Duck and Cover

Duck and Cover

April 18, 2008 by

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Duck and Cover
Opponents and proponents of duck hunting clash over the future of Dyke Marsh.

By Michael Lee Pope
Wednesday, April 09, 2008 Bookmark and Share

Evan Phelps always wanted to pursue duck hunting, but it wasn’t until a few months ago that he decided to pick up the sport. Since then he has scouted out areas in Northern Virginia where he can use his duck-hunting license, issued by the Virginia Department of Game and Inland Fisheries. Sometimes he treks from his home in Falls Church down to the Rappahannock River to get his gear in place before the crack of down. Closer to home, Phelps likes to hunt for ducks near Dyke Marsh.

"You have to get there and have your equipment set up and be ready to go before the sun comes up," said Phelps. "So avoiding a three-hour drive down to the Rappahannock would definitely be a good thing."

But duck hunting near Dyke Marsh has been called into a question now that an agreement between the National Park Service and the Virginia Department of Game and Inland Fisheries has expired. Federal, state and local officials have engaged in preliminary talks about the future of duck hunting in this area, although no timeline has been set for when a decision might be made. Opponents say that duck hunting in this area is dangerous, while advocates say residents, joggers and preservationists have nothing to fear.

"We are prepared to renew the agreement, and we see no reason for changing it," said Jerry Sims, a wildlife biologist manager with the Virginia Department of Game and Inland Fisheries. "From our perspective, this has been a very successful method of hunting in Dyke Marsh."

BUT NOT EVERYONE wants the terms of the expired agreement extended, and a debate has erupted between opponents and proponents of duck hunting near Dyke Marsh. The clash of perspectives comes during a time when government officials are hearing from community members, duck hunters, nature preservationists and nearby homeowners. Those who would like to see an end to duck hunting in this area say that the time has passed for this kind of activity near the federally protected land at Dyke Marsh.

"It’s just not appropriate to have duck hunting where people are walking, jogging, working in their gardens or playing with their children," said Glenda Booth, president of the Friends of Dyke Marsh. "Erection of a duck blind near a community makes people feel unsafe."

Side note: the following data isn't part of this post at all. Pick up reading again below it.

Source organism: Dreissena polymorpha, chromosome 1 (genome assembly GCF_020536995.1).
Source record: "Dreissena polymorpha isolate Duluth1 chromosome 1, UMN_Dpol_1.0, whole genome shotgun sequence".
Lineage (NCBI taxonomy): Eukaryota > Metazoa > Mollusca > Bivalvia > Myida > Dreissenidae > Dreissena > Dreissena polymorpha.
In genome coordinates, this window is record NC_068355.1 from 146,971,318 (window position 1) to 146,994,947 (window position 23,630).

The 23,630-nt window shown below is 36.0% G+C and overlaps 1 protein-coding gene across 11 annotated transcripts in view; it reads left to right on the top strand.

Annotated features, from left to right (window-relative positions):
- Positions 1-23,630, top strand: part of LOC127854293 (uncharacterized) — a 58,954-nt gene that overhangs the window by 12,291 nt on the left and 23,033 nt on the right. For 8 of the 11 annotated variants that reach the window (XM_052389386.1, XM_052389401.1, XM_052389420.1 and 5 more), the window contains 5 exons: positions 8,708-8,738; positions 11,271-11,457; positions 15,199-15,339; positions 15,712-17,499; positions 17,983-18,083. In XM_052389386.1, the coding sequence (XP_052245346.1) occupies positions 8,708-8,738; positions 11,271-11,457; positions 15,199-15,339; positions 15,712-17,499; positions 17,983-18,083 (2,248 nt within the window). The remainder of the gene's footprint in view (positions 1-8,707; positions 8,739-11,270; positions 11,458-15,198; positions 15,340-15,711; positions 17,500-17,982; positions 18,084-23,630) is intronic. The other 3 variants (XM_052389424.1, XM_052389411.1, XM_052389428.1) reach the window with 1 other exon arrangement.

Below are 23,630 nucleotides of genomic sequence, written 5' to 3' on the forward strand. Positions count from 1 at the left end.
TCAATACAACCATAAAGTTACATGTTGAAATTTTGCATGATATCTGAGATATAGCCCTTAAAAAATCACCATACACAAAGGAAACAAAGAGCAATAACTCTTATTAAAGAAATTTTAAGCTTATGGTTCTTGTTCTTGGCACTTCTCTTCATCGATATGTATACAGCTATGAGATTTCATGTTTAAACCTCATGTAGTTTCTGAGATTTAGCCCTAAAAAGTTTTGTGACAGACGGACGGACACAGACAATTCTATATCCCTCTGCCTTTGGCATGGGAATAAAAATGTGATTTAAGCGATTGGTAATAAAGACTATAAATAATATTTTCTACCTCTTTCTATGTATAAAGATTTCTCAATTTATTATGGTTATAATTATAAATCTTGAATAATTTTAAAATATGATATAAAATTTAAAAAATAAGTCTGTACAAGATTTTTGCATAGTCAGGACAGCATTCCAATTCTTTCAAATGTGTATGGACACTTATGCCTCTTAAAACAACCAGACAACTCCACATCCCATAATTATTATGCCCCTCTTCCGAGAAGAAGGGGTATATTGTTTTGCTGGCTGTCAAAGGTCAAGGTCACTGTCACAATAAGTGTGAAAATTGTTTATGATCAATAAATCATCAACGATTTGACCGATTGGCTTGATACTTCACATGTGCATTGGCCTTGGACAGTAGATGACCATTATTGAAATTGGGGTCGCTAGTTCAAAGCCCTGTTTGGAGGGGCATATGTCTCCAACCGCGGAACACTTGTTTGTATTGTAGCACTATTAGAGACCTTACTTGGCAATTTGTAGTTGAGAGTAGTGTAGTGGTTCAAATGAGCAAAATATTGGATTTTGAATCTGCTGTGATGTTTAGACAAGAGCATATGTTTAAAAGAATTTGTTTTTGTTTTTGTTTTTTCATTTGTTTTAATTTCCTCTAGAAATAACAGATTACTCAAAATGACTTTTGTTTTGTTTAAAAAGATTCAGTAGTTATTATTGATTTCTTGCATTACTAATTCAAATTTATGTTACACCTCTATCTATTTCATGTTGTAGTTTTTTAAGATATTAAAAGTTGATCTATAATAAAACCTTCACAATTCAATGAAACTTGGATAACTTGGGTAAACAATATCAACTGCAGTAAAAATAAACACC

Advocates of duck hunting say that people who live near areas where ducks are hunted have nothing to fear. They point to a lack of complaints filed with state agencies about problems with duck hunters, and point out that no significant safety concerns have arisen as a result of hunting in this area. Department officials say that licensed duck hunters know the rules and operate in a fashion that is no cause for concern.

"The pellets are in a close pattern when you shoot the shotgun," said Julia Dixon, a spokeswoman for the Department of Game and Inland Fisheries. "But the pellets scatter and loose velocity as they are propelled away from the shotgun."

NOW THAT THE agreement between federal and state officials has expired, officials have engaged in preliminary talks about what a future agreement might look like and what its terms might be. Officials with the National Park Service maintain that their chief concern is preserving the land at Dyke Marsh, which they have a congressional mandate to do. David Vela, the superintendent of the George Washington Memorial Parkway, said that he wasn’t even sure the National Park Service had legal standing to enter into another agreement because the hunting blinds approved in the original agreement were not on federal lands.

"Our role in this remains to be seen," said Vela. "We are still in the preliminary stages of this, and it’s not something we are going to rush into."

While some residents who live near Dyke Marsh said they would like to see an end to duck hunting in the area, others take a view with more nuance. Southdown Road homeowner Larry Hirsh said that he would like to see a potential future agreement that increases the distance that hunters are required to keep. Hirsh, who describes himself as "pro-firearm and pro-hunting," said he would like to see a stipulation that would keep duck hunters at least 1,000 yards from his house.

"When we are eating on Thanksgiving we don’t want to see a duck get blasted like in some cartoon," said Hirsh. "Who wants to have shotguns going off near your house on Sunday morning?"

Others say that duck hunting is unsafe in Mount Vernon no matter what the rules are. Katherine Ward, co-chairwoman of the Mount Vernon Council of Citizens Associations, said that hunters can be rude and disrespectful of people who are trying to enjoy coffee in their own back yards. She said that many of her neighbors feel that duck hunting has become a danger that they would rather live without.

"This is no longer a rural area," said Ward. "Things change, and duck hunting is just no longer appropriate here."

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